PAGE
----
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Oregon’s coastal waters teem with unique seafood. So why isn’t it ending up in our restaurants?

By Ramona Denies
May 23, 2016 | Portland Monthly

un your finger down a map of Oregon’s coastline and stop, just above the California border, at the state’s paunch. Here—near one of contiguous America’s most westerly settlements—some three dozen scrappy little boats do daily battle with high waves, as Port Orford’s fishing fleet aims to land a catch worth upward of $3 million a year: the town’s pride, the engine of its very existence. And yet, you’d be hard-pressed to find a Port Orford fish—or one from Coos Bay, Newport, even Astoria—on most Oregon restaurant menus.

“They go up the hill,” says Capt. Aaron Longton, gesturing north of Port Orford to the fish processing plants some 50 miles away in Charleston, “and out of the country.”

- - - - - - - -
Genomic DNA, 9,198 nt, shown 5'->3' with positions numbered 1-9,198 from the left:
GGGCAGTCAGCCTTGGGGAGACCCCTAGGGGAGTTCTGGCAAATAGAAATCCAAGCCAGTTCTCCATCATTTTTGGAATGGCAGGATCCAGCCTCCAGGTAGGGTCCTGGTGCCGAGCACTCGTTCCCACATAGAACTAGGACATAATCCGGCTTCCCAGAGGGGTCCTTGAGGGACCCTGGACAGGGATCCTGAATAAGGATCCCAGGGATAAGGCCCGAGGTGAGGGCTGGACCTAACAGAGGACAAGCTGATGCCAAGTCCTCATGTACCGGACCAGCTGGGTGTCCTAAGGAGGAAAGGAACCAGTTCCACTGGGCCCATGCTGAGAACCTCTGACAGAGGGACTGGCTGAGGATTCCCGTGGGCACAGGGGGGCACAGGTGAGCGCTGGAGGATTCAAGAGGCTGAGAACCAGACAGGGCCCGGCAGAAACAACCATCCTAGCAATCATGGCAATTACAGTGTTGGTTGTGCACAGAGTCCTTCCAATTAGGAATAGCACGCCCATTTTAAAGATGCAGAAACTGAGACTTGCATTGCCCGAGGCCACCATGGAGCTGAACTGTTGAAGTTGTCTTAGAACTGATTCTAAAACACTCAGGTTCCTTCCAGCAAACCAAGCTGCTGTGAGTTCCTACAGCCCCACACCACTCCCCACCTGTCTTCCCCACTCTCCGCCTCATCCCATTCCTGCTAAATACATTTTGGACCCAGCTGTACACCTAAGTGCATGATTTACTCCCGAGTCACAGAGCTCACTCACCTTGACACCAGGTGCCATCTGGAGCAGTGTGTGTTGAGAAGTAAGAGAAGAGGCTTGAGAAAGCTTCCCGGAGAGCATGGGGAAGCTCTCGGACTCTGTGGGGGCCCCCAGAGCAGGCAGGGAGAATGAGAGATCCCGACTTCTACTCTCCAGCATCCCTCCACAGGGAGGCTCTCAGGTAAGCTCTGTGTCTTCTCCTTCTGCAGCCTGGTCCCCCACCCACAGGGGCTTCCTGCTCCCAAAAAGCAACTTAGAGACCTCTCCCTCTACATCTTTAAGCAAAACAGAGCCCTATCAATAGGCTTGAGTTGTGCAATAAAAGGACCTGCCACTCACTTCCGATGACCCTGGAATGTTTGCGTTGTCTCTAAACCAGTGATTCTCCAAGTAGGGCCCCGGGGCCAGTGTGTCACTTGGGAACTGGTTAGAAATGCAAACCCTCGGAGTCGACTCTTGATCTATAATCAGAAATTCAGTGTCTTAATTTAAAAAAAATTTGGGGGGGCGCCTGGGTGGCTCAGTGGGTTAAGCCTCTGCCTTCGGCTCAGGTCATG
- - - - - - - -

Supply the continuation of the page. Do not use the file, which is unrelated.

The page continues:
Oregon fishers hauled in 210 million pounds of seafood last year, contributing about the same amount, in dollars, to our state economy. (And that was a slow year.) We feed the world—OK, mostly Asia—a serious tonnage of pink shrimp, salmon, albacore, and crab. These are the big fish, so to speak, of our saltwater market: what processors buy, what you might see in New Seasons, marked Oregon-caught. As such, even long-time Oregonians might not know that within a few miles of shore, a potential new universe for foodies swims and clings in our state’s rich, highly regulated waters: abalone and wolf eels, quahogs and gaper clams.

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